Thomas Hardy, OM (2 June 1840 – 11 January 1928) was an English novelist and poet. While his works typically belong to the Naturalism movement, several poems display elements of the previous Romantic and Enlightenment periods of literature, such as his fascination with the supernatural.
While he regarded himself primarily as a poet who composed novels mainly for financial gain, during his lifetime he was much better known for his novels, such as Tess of the d'Urbervilles and Far from the Madding Crowd, which earned him a reputation as a great novelist. The bulk of his fictional works, initially published as serials in magazines, were set in the semi-fictional land of Wessex (based on the Dorchester region where he grew up) and explored tragic characters struggling against their passions and social circumstances.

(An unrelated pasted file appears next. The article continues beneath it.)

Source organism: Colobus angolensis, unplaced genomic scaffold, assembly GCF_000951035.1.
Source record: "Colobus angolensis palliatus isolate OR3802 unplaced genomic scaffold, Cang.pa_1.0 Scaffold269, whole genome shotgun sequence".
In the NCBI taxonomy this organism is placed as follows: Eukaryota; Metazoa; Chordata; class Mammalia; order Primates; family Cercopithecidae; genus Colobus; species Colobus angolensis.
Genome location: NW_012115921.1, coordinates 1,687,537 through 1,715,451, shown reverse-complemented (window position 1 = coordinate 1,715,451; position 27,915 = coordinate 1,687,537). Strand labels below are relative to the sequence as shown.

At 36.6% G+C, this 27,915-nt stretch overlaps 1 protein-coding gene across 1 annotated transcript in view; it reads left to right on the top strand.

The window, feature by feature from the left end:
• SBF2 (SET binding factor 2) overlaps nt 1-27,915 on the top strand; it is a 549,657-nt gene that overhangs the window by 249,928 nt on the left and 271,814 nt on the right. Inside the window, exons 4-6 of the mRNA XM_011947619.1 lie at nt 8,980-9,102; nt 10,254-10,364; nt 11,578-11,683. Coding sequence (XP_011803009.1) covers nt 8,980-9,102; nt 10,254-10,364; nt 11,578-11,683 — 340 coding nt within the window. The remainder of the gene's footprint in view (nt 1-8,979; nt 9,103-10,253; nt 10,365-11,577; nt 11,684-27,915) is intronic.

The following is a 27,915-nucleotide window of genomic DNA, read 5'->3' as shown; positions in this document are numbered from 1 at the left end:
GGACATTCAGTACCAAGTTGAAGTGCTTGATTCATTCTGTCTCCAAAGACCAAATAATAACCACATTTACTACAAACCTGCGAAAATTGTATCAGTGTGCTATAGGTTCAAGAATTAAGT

Hardy's poetry, first published in his fifties, has come to be as well regarded as his novels and has had a significant influence over modern English poetry, especially after The Movement poets of the 1950s and 1960s cited Hardy as a major figure.